Report: Real estate sector’s inaction on climate change could increase costs by $2.5trn
Globally, real estate firms could rack up $2.5trn of additional costs in the future unless they accelerate action to decarbonise buildings and to boost climate adaptation and resilience this decade.
That is according to a new briefing for investors published today (15 February) by ShareAction.
The responsible investment charity’s new ‘Decarbonising Real Estate: Foundations for Success’ briefing outlines how a ten-year delay in action on climate mitigation and adaptation across the global real estate sector would result in trillions of dollars of additional costs. Sources of costs include physical damage to buildings from extreme weather events; higher utility bills; stranded assets and retrofitting.
While noting that many large real estate businesses are front-loading the action on decarbonisation needed – often due to pressure from their investors or from policy, as the global net-zero movement gathers momentum – the report warns that many firms are not acting quickly enough to comply with new climate regulations, which in some cases are not even Paris-Agreement aligned.
Specifically, it highlights the ways in which the UK’s Future Homes Standard and EU frameworks including the Energy Performance of Buildings Directive are “raising the bar” on requirements for businesses across the property life-cycle, from construction to operation. ShareAction is warning that companies which fail to meet the “high bar” set by stricter climate policy will “likely be a loss-making investment”.
Voluntary standards are also being rapidly and broadly adopted as best-practice across the sector, the briefing highlights. The World Green Building Council’s (WorldGBC) Net Zero Carbon Buildings commitment calls on signatories to deliver buildings that are net-zero in operational carbon by 2030 and to advocate for a global sector that is net-zero on a lifecycle basis by 2050. ShareAction notes that if these targets are to be met, the embodied carbon of all new buildings will need to fall by 40% by 2030 and that 5% of the global stock of existing buildings will need to be retrofitted every year.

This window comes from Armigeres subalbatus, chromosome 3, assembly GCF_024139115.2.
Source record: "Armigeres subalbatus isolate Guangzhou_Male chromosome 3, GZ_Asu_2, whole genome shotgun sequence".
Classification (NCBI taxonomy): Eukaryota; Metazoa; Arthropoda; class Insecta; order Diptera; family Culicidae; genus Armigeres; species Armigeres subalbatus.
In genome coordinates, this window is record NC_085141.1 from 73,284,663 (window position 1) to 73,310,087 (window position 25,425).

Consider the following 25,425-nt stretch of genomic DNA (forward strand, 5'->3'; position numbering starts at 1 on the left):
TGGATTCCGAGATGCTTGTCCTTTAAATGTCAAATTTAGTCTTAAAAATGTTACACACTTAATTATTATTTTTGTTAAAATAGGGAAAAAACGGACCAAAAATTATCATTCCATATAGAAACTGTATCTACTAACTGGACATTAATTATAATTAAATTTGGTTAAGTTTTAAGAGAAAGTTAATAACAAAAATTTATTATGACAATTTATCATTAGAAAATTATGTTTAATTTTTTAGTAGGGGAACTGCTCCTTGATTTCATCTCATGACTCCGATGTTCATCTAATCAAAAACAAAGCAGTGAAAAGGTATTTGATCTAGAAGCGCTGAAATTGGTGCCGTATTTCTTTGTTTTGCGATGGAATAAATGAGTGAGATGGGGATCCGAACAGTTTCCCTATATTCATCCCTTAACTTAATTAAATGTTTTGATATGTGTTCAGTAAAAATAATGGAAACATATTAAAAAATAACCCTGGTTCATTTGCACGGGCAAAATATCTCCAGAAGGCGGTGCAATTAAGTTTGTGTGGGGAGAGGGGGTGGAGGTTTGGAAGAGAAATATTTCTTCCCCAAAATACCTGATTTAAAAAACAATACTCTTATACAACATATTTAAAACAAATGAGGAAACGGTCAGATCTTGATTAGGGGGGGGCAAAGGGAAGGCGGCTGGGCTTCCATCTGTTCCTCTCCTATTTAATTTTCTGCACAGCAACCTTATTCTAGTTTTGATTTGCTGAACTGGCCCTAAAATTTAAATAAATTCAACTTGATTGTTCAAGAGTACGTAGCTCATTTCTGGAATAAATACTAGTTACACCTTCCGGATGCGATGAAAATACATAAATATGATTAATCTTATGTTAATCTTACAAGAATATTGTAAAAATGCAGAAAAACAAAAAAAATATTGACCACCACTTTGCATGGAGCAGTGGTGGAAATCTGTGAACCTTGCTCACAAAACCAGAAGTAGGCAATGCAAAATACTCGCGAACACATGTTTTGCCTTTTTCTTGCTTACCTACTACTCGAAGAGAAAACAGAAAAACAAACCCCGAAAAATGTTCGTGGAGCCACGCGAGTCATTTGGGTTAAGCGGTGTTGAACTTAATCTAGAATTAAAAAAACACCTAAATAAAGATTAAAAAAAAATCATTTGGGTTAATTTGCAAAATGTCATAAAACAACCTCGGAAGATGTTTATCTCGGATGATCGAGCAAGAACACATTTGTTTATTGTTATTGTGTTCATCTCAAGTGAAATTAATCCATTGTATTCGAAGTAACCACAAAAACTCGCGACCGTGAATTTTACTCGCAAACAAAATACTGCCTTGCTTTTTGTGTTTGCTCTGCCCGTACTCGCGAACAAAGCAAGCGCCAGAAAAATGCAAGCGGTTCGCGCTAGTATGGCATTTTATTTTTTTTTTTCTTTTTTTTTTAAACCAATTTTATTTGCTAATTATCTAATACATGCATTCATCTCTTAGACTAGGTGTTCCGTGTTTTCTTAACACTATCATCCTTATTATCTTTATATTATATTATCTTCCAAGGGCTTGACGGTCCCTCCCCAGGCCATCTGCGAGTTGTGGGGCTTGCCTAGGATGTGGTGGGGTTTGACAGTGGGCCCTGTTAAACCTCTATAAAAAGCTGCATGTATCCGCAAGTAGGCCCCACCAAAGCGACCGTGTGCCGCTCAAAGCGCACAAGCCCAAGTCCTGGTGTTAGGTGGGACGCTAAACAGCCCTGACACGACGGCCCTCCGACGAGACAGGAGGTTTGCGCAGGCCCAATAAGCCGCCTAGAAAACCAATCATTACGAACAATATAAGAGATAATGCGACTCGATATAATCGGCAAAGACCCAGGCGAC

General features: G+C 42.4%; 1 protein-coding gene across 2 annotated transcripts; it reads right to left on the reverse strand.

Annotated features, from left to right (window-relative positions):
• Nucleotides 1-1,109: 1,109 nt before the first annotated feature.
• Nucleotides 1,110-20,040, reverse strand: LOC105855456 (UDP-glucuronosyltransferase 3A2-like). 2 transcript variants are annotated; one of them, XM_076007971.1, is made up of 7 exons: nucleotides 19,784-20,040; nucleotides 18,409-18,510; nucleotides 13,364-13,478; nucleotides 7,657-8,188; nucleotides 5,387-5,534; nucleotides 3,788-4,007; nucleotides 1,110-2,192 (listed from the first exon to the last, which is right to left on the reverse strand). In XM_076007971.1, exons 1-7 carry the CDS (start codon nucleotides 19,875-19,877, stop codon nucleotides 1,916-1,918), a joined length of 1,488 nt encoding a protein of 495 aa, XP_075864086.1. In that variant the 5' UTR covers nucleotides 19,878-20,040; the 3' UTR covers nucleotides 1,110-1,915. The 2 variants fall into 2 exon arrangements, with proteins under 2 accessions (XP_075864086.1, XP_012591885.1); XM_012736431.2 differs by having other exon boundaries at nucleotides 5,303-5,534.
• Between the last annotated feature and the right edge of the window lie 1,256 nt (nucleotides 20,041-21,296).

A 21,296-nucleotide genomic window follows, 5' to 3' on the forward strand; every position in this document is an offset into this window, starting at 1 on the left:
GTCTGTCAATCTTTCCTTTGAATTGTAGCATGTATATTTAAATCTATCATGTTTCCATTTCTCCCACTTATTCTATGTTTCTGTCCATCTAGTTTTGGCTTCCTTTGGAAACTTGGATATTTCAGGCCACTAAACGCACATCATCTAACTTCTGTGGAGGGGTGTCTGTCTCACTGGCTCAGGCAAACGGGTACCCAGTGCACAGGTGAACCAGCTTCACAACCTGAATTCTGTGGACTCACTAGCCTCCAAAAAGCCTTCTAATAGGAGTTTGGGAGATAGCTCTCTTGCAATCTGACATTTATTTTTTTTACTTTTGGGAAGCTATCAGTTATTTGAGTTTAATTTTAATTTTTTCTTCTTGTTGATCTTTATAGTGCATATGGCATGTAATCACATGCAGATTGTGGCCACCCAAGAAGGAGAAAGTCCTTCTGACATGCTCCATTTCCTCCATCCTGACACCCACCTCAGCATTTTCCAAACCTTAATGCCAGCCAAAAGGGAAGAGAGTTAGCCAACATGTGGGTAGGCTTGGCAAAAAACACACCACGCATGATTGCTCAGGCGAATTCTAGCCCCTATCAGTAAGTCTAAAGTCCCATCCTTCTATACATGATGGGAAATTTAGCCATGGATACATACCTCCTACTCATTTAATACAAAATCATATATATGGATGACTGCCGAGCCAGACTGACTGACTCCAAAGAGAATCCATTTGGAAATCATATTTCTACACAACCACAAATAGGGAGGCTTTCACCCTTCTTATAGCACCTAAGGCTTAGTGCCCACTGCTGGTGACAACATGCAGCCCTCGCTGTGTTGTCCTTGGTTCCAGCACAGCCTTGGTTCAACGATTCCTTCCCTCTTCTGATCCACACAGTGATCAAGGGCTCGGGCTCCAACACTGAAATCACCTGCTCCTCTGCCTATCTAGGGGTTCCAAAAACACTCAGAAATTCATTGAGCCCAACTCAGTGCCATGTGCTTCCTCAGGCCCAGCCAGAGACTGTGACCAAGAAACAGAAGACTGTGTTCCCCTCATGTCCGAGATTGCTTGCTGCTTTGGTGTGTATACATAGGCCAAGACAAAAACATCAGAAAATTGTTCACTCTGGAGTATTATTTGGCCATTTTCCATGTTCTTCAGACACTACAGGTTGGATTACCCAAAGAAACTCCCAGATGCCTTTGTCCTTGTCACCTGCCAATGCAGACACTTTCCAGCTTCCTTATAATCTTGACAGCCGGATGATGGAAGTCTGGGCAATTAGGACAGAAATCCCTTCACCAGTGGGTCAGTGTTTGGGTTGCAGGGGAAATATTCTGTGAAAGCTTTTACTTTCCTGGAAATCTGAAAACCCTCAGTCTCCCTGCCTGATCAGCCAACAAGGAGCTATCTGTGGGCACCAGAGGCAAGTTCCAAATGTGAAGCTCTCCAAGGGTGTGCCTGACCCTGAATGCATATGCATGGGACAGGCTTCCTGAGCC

Call to action from investors
ShareAction works specifically with investors and, as such, the briefing outlines how they can engage with real estate firms in their portfolios to help accelerate the transition to a low-carbon, climate-resilient built environment.
It recommends that investors require all firms in the buildings value chain to set net-zero targets for 2050 at the latest, covering emissions from all scopes and backed up with short-term and mid-term milestones.
Such targets should form part of broader, “plausible” climate strategies, ShareAction states. It defines plausibility in terms of connection to overall business strategy and spending plans, plus consideration of scenario analysis on climate risk and likely carbon pricing trajectories.
Scenario analysis is a key facet of the Task Force on Climate-related Financial Disclosures’ (TCFD) framework of recommendations. Disclosure in line with this framework is being mandated for certain businesses in some geographies, including the UK, but the Task Force has warned that many firms with commitments are not following recommendations in full.
ShareAction’s report summarises: “Investors will need to position themselves to avoid headwinds, but also to harness new opportunities resulting from the transition. Engaging with companies along the value chain is a key tool that investors have at their disposal to ensure the viability of holdings in a net-zero carbon future.”
Mission Possible: Achieving a green recovery for the built environment
edie’s Mission Possible campaign has evolved to focus on the green recovery, with a new series of reports outlining the challenges that businesses in key sectors face in relation to the coronavirus pandemic, and the opportunities that the green recovery will bring.
One of the sectors highlighted is the built environment. The Mission Possible: Green Recovery report for this sector is supported by E.ON and features an exclusive viewpoint from UK Research and Innovation. It outlines and analyses the results of edie’s green recovery survey of 243 sustainability and energy professionals and also summarises in-depth discussions with a steering panel of sustainability experts from some of the world’s most respected construction and built environment firms in the vanguard of sustainability leadership.
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